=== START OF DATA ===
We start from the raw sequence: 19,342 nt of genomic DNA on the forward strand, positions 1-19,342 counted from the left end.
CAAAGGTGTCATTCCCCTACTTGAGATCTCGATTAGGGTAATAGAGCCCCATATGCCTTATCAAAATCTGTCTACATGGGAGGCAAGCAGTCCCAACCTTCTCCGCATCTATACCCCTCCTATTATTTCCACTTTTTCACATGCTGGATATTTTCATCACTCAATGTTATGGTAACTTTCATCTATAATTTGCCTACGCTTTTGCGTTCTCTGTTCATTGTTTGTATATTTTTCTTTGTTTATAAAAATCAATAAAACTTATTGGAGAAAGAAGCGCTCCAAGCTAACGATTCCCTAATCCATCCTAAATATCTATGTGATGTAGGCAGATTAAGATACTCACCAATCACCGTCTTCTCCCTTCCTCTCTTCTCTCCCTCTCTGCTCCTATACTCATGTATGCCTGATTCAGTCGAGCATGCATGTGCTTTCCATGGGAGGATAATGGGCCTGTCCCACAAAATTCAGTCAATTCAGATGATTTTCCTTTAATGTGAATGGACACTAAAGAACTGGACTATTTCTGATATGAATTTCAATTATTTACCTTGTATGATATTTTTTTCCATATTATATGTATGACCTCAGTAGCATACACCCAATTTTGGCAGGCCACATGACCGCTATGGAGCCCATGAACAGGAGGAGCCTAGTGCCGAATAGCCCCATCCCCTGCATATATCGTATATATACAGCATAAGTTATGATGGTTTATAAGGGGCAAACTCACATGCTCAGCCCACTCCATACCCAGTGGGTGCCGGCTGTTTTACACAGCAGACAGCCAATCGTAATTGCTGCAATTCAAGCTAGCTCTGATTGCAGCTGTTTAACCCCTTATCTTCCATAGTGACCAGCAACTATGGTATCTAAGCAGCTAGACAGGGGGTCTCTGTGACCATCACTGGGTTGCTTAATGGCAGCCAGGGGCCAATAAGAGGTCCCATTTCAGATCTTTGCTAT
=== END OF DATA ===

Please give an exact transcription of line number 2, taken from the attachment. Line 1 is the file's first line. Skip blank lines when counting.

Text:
CAAAGGTGTCATTCCCCTACTTGAGATCTCGATTAGGGTAATAGAGCCCCATATGCCTTATCAAAATCTGTCTACATGGGAGGCAAGCAGTCCCAACCTTCTCCGCATCTATACCCCTCCTATTATTTCCACTTTTTCACATGCTGGATATTTTCATCACTCAATGTTATGGTAACTTTCATCTATAATTTGCCTACGCTTTTGCGTTCTCTGTTCATTGTTTGTATATTTTTCTTTGTTTATAAAAATCAATAAAACTTATTGGAGAAAGAAGCGCTCCAAGCTAACGATTCCCTAATCCATCCTAAATATCTATGTGATGTAGGCAGATTAAGATACTCACCAATCACCGTCTTCTCCCTTCCTCTCTTCTCTCCCTCTCTGCTCCTATACTCATGTATGCCTGATTCAGTCGAGCATGCATGTGCTTTCCATGGGAGGATAATGGGCCTGTCCCACAAAATTCAGTCAATTCAGATGATTTTCCTTTAATGTGAATGGACACTAAAGAACTGGACTATTTCTGATATGAATTTCAATTATTTACCTTGTATGATATTTTTTTCCATATTATATGTATGACCTCAGTAGCATACACCCAATTTTGGCAGGCCACATGACCGCTATGGAGCCCATGAACAGGAGGAGCCTAGTGCCGAATAGCCCCATCCCCTGCATATATCGTATATATACAGCATAAGTTATGATGGTTTATAAGGGGCAAACTCACATGCTCAGCCCACTCCATACCCAGTGGGTGCCGGCTGTTTTACACAGCAGACAGCCAATCGTAATTGCTGCAATTCAAGCTAGCTCTGATTGCAGCTGTTTAACCCCTTATCTTCCATAGTGACCAGCAACTATGGTATCTAAGCAGCTAGACAGGGGGTCTCTGTGACCATCACTGGGTTGCTTAATGGCAGCCAGGGGCCAATAAGAGGTCCCATTTCAGATCTTTGCTAT